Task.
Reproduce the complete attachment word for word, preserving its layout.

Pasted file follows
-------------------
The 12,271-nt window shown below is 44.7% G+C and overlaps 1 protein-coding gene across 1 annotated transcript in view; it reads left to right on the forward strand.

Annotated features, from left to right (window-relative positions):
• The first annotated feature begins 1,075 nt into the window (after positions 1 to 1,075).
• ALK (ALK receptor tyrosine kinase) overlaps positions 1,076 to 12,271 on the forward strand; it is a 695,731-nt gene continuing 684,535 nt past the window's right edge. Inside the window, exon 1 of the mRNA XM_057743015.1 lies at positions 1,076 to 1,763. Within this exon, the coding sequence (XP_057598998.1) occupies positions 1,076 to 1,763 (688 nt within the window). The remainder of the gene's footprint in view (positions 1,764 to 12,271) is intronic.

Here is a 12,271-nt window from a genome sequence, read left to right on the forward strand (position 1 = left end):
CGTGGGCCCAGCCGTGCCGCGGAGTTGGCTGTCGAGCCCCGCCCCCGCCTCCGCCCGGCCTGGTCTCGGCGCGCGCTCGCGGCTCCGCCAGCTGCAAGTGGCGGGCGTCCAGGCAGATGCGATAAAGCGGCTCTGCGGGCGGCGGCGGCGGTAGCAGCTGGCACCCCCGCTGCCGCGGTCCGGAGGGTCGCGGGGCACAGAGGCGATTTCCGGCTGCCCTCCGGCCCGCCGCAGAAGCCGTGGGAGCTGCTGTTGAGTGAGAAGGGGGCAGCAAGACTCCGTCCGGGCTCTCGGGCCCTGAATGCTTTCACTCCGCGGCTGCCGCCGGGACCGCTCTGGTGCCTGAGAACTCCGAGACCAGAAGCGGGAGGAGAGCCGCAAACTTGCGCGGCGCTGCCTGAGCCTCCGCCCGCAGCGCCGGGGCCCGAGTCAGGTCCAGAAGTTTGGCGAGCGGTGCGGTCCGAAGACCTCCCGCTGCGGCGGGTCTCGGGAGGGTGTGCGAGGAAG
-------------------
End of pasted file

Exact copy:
The 12,271-nt window shown below is 44.7% G+C and overlaps 1 protein-coding gene across 1 annotated transcript in view; it reads left to right on the forward strand.

Annotated features, from left to right (window-relative positions):
• The first annotated feature begins 1,075 nt into the window (after positions 1 to 1,075).
• ALK (ALK receptor tyrosine kinase) overlaps positions 1,076 to 12,271 on the forward strand; it is a 695,731-nt gene continuing 684,535 nt past the window's right edge. Inside the window, exon 1 of the mRNA XM_057743015.1 lies at positions 1,076 to 1,763. Within this exon, the coding sequence (XP_057598998.1) occupies positions 1,076 to 1,763 (688 nt within the window). The remainder of the gene's footprint in view (positions 1,764 to 12,271) is intronic.

Here is a 12,271-nt window from a genome sequence, read left to right on the forward strand (position 1 = left end):
CGTGGGCCCAGCCGTGCCGCGGAGTTGGCTGTCGAGCCCCGCCCCCGCCTCCGCCCGGCCTGGTCTCGGCGCGCGCTCGCGGCTCCGCCAGCTGCAAGTGGCGGGCGTCCAGGCAGATGCGATAAAGCGGCTCTGCGGGCGGCGGCGGCGGTAGCAGCTGGCACCCCCGCTGCCGCGGTCCGGAGGGTCGCGGGGCACAGAGGCGATTTCCGGCTGCCCTCCGGCCCGCCGCAGAAGCCGTGGGAGCTGCTGTTGAGTGAGAAGGGGGCAGCAAGACTCCGTCCGGGCTCTCGGGCCCTGAATGCTTTCACTCCGCGGCTGCCGCCGGGACCGCTCTGGTGCCTGAGAACTCCGAGACCAGAAGCGGGAGGAGAGCCGCAAACTTGCGCGGCGCTGCCTGAGCCTCCGCCCGCAGCGCCGGGGCCCGAGTCAGGTCCAGAAGTTTGGCGAGCGGTGCGGTCCGAAGACCTCCCGCTGCGGCGGGTCTCGGGAGGGTGTGCGAGGAAG